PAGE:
RALEIGH — North Carolina could face a “property insurance disaster” unless it takes steps soon to shore up its coastal Beach Plan, according to a new John Locke Foundation Policy Report.
“This little-known plan imposes an enormous fiscal liability on the state,” said report author Eli Lehrer, senior fellow at the Competitive Enterprise Institute in Washington, D.C. “Intended largely to provide windstorm insurance for coastal residents unable to find coverage elsewhere, the plan has grown to exceed its mandate. It endangers the state’s fiscal future.”
The General Assembly set up a special joint select study committee to investigate the potential impact of major hurricanes on North Carolina’s insurance industry. That group has spent much of its time studying the Beach Plan. The committee meets again 2 p.m. Tuesday in Raleigh.
“Without change, the Beach Plan could result in higher insurance costs for nearly all North Carolina residents, massive withdrawal of insurance companies from the North Carolina market, and fiscal turmoil throughout the state,” Lehrer added. “The Beach Plan’s liabilities already have prompted one major company, Farmers, to withdraw from North Carolina’s insurance market, and others may follow.”
The Beach Plan is the popular name for the North Carolina Insurance Underwriting Association. The plan exists to write homeowners’ and “wind only” insurance coverage for coastal property owners who cannot find coverage in the private market, Lehrer said.
That plan has major problems, he said. “By its own accounting, the plan could not survive a once-in-six-years storm without imposing significant taxes — called assessments — on North Carolina residents and businesses,” Lehrer said. “One independent study shows North Carolina could face liabilities of up to $6.2 billion from the plan, and that figure is almost certainly low. In recent years, the Beach Plan has grown at a rate of roughly $1 billion a month, growth that shows no signs of stopping.”
This growth is not linked to the specific nature of North Carolina’s coast, Lehrer said. “Instead the Beach Plan’s growth stems from deliberate public policy decisions,” he said. “Neighboring Virginia faces a greater economic risk from hurricanes, but Virginia’s equivalent plan imposes essentially no burden on that state or its taxpayers.”
Fixing the Beach Plan’s problems requires a two-step process, Lehrer said. “First, a credible plan for change would stop the Beach Plan’s growth and stabilize it,” he said. “Then a more comprehensive reform would return the Beach Plan to its intended place as a true market of last resort for people who cannot find insurance anywhere else. Fortunately for the state, Insurance Commissioner-elect Wayne Goodwin seems committed to reform.”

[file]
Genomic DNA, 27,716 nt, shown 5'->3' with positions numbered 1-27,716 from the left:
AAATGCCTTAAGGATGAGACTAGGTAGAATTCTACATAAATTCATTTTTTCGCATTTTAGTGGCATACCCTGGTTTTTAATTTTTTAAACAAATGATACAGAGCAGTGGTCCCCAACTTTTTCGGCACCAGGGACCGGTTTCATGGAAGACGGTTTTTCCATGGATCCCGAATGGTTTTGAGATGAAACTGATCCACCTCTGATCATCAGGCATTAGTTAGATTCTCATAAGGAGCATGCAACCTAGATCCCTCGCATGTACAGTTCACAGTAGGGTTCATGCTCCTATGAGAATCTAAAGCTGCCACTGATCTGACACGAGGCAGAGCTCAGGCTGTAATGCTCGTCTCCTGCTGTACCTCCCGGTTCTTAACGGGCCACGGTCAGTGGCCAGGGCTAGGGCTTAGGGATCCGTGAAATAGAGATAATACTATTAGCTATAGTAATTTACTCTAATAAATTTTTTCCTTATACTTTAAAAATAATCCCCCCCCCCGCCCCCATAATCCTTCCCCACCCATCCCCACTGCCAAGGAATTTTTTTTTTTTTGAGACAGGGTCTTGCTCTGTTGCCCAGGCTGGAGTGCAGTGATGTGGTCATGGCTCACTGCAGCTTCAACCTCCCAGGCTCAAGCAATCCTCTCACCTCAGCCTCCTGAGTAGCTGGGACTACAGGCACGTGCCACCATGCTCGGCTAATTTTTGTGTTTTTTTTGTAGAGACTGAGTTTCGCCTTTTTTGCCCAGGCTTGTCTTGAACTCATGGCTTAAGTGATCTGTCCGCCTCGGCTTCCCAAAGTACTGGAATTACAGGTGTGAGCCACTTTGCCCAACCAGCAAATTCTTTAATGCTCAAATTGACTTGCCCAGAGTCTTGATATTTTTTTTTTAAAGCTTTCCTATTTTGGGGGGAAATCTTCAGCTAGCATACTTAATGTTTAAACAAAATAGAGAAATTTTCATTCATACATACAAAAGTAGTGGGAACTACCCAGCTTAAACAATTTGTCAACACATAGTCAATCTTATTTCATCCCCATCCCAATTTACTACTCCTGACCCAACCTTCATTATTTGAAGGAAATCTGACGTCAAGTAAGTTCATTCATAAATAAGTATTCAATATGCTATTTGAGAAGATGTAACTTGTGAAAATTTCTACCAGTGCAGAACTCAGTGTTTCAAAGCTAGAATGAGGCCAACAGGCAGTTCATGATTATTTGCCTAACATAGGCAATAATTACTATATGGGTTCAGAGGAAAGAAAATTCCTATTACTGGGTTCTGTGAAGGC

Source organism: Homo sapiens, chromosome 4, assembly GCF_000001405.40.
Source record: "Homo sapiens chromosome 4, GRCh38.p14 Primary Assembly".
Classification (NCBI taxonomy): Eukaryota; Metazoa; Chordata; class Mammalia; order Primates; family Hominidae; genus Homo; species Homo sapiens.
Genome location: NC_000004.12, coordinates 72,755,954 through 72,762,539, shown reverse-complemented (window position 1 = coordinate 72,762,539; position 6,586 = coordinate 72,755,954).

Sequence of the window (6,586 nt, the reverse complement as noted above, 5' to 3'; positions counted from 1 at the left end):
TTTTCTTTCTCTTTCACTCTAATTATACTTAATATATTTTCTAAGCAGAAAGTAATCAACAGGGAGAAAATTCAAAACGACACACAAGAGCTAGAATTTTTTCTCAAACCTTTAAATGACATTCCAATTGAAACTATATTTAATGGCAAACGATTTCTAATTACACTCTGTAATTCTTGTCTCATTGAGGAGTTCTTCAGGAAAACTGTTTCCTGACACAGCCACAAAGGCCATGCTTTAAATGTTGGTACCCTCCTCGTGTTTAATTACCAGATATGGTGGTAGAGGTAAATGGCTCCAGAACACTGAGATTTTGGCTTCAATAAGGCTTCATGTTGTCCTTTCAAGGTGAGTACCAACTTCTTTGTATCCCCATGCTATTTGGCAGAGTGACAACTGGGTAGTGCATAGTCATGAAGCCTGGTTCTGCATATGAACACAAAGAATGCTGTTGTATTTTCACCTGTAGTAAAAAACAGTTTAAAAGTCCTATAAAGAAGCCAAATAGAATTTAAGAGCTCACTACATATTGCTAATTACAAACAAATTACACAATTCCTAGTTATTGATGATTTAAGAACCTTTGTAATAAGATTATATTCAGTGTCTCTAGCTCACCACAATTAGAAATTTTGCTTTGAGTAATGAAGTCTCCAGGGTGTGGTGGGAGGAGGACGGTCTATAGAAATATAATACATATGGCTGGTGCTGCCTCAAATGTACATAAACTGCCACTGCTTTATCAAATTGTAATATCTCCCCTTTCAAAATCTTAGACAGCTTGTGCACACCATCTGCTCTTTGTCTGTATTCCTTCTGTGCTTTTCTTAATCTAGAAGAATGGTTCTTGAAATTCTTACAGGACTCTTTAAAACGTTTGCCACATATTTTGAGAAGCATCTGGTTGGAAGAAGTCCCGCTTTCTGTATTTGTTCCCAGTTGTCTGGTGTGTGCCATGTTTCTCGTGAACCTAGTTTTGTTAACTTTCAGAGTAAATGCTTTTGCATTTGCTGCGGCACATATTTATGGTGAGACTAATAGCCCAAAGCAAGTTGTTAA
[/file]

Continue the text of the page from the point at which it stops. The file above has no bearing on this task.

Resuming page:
Stabilization would itself require several steps, Lehrer said. “First, the Beach Plan should offer policies with higher deductibles to prevent competition with the private sector,” he said. “That means deductibles of at least 2 percent. This would mean a $4,000 deductible on a typical house with a structure value of $200,000.”
The state should also encourage private insurers to write more coverage outside of the Beach Plan and shore up the Beach Plan’s questionable tax-exempt status, Lehrer said.
Stabilization also requires higher coastal insurance rates, he said. “This can be done relatively painlessly,” Lehrer explained. “Modest increases in coastal insurance rates would likely move people out of the Beach Plan and could actually cut premiums for some of those now in the plan. Because of the way insurers offer discounts and because of limitations of the Beach Plan’s own coverage, higher private market rates might actually make it possible for some current Beach Plan customers to find better, less expensive coverage.”
Once the plan is stabilized, the General Assembly, insurance commissioner, and Beach Plan board could look at more extensive reforms, Lehrer said. “These reforms could include a merger of the Beach Plan with North Carolina’s Rate Bureau organization,” he said. “The state could also implement a ‘turndown’ requirement that would force people to seek private policies before turning to the Beach Plan.”
“North Carolina should also strengthen building codes and give insurers broad authority to charge higher rates to people who do not take sufficient steps to reinforce their homes against storms,” Lehrer added. “And the state could use tax credits to help ease the burden of higher coastal insurance rates.”
Fixing the Beach Plan will take hard work, but it should not cause significant pain to the people of North Carolina, Lehrer said. “Commissioner-elect Goodwin and the legislature should go about improving the Beach Plan as soon as possible,” he said. “The risk of inaction is severe. Failure to shore up the Beach Plan could lead to a catastrophe involving massive liabilities, higher taxes, and a dwindling availability of insurance for North Carolina residents.”
Eli Lehrer’s Policy Report, “North Carolina’s Beach Plan: Who pays for Coastal Property Insurance?” is available at the JLF Web site. For more information, please contact Lehrer at (202) 615-0586 or email@example.com. To arrange an interview, contact Mitch Kokai at (919) 306-8736 or firstname.lastname@example.org.